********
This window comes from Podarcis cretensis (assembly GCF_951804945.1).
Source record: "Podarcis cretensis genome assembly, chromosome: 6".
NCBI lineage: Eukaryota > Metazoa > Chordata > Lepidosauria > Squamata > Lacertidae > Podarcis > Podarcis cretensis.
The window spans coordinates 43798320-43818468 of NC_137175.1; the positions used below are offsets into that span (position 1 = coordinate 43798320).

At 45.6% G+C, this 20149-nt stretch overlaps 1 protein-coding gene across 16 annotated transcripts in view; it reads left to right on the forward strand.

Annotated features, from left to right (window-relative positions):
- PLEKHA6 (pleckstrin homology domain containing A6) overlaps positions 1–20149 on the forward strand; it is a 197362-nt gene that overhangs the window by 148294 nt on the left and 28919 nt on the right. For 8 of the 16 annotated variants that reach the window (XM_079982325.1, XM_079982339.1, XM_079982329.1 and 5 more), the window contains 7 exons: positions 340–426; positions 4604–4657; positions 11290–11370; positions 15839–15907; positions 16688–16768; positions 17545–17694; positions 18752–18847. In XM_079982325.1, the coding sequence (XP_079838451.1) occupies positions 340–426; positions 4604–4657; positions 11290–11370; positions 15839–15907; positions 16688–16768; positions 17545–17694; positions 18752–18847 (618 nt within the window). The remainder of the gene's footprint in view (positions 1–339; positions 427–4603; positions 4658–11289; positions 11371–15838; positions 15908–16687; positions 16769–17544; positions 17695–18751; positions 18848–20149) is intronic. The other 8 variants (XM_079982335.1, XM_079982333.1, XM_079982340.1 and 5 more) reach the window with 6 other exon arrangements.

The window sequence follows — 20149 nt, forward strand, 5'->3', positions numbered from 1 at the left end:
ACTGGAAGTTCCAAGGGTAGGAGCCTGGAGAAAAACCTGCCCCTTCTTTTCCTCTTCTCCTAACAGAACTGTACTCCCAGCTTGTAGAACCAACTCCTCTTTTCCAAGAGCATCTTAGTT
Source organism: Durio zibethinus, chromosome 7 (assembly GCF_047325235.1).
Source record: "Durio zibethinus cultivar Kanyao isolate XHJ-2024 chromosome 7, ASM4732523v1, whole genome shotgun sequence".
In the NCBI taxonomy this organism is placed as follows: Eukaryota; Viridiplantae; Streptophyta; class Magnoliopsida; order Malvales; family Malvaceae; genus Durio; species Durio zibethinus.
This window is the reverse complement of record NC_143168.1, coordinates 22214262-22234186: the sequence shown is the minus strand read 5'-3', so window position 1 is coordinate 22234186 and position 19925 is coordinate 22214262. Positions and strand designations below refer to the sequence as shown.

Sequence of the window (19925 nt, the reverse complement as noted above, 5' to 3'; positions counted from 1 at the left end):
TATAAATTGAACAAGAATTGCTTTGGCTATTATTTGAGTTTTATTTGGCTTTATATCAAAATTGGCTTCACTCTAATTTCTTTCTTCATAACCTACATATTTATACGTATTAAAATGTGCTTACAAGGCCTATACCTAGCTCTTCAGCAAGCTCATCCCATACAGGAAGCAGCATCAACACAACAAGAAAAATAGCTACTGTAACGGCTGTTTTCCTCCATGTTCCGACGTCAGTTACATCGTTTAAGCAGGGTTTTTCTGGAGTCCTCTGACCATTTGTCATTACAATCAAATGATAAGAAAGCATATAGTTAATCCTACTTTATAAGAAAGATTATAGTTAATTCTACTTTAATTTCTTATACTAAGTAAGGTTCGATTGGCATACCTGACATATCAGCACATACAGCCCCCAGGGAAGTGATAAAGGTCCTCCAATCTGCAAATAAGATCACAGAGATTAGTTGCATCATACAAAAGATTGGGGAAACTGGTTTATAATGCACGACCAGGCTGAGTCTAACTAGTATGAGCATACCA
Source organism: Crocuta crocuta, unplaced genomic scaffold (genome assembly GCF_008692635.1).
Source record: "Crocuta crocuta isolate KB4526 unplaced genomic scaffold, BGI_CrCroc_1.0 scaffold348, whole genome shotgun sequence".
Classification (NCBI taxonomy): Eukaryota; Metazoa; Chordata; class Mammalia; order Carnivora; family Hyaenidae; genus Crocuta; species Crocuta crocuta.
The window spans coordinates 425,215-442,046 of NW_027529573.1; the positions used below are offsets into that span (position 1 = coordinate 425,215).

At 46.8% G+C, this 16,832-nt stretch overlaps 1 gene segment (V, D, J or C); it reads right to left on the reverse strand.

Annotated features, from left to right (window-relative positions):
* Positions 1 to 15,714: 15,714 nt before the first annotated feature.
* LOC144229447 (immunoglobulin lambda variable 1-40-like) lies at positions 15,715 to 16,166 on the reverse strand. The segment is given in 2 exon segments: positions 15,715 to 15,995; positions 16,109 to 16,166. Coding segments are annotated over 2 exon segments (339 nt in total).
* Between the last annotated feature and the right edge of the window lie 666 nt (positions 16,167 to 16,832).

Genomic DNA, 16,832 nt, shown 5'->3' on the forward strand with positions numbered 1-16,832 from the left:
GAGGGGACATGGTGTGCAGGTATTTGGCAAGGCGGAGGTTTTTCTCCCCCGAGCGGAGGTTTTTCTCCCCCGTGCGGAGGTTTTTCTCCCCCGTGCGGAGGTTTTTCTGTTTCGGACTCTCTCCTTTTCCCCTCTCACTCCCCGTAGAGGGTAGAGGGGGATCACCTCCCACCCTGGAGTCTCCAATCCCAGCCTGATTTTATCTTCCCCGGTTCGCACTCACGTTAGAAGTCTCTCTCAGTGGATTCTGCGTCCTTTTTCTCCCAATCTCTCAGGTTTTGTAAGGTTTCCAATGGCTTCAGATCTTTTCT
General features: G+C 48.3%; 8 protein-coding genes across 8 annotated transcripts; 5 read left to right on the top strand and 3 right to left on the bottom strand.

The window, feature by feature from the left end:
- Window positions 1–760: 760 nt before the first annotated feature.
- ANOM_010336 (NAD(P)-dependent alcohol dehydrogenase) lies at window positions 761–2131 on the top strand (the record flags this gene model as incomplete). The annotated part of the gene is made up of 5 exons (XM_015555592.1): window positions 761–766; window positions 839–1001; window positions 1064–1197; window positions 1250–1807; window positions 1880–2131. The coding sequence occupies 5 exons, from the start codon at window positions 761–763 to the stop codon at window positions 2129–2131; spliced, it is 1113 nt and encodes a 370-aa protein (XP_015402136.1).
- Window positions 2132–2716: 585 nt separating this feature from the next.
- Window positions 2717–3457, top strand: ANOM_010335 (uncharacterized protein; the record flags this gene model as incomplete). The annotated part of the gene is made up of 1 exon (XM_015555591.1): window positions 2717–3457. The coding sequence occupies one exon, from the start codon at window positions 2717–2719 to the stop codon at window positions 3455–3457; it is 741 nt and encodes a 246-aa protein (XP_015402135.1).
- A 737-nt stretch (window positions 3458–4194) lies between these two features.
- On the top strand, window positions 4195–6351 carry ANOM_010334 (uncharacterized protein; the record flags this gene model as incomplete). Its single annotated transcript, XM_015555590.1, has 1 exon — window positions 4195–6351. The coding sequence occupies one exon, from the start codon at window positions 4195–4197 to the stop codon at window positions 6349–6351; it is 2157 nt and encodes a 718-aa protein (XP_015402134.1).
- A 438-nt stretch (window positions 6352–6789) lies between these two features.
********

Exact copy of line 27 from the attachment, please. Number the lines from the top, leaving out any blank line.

General features: G+C 48.3%; 8 protein-coding genes across 8 annotated transcripts; 5 read left to right on the top strand and 3 right to left on the bottom strand.